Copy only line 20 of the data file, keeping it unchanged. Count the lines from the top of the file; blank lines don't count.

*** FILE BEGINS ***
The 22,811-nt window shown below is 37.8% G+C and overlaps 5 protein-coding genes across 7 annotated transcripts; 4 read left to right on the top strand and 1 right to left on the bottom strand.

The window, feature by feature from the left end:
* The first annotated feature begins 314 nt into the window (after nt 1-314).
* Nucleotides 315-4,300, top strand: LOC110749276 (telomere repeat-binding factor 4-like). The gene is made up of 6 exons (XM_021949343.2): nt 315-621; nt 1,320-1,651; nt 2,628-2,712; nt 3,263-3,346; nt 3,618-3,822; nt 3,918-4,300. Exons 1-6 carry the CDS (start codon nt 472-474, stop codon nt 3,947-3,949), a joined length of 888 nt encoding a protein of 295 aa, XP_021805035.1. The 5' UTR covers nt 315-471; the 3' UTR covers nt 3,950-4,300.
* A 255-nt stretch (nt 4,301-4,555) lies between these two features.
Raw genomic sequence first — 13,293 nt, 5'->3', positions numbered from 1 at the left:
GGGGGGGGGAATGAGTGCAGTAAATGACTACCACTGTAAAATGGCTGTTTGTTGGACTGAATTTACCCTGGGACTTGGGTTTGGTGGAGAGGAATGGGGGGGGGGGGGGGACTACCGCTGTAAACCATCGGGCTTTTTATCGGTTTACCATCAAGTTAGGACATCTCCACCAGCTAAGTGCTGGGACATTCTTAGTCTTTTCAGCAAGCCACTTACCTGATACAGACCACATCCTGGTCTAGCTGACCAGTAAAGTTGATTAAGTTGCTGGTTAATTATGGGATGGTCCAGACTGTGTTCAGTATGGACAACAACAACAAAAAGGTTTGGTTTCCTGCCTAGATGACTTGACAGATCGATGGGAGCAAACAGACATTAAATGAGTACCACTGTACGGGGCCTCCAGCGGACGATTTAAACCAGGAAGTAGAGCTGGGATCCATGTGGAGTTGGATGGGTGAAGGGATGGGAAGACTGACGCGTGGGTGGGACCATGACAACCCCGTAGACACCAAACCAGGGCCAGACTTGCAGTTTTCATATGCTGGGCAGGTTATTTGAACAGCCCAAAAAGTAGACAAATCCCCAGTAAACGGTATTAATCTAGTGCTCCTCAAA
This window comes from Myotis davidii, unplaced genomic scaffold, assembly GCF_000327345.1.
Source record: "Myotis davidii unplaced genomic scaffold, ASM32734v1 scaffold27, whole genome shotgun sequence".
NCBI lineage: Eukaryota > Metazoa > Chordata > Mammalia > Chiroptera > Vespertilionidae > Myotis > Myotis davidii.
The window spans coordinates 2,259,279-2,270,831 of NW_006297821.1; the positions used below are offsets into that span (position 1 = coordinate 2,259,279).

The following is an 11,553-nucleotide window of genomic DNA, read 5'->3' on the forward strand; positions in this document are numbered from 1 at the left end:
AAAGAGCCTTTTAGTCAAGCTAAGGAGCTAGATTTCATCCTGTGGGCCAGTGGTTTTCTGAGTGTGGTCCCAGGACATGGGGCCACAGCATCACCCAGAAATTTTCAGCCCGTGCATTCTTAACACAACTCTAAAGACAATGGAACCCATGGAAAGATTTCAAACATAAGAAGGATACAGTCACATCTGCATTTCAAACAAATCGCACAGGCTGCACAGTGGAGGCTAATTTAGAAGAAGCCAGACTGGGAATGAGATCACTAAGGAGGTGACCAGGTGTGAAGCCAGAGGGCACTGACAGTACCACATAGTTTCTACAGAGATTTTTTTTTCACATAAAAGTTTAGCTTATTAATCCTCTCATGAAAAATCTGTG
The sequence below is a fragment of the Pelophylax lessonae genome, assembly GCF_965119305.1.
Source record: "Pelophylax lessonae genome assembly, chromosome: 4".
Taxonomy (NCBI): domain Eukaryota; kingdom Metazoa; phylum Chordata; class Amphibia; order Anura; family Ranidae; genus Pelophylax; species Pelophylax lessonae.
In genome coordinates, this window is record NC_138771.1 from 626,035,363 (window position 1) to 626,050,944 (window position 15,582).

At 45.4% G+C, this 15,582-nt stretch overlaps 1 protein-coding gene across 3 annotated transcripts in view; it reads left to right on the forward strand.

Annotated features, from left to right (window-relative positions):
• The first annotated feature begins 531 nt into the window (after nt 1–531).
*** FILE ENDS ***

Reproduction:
• The first annotated feature begins 531 nt into the window (after nt 1–531).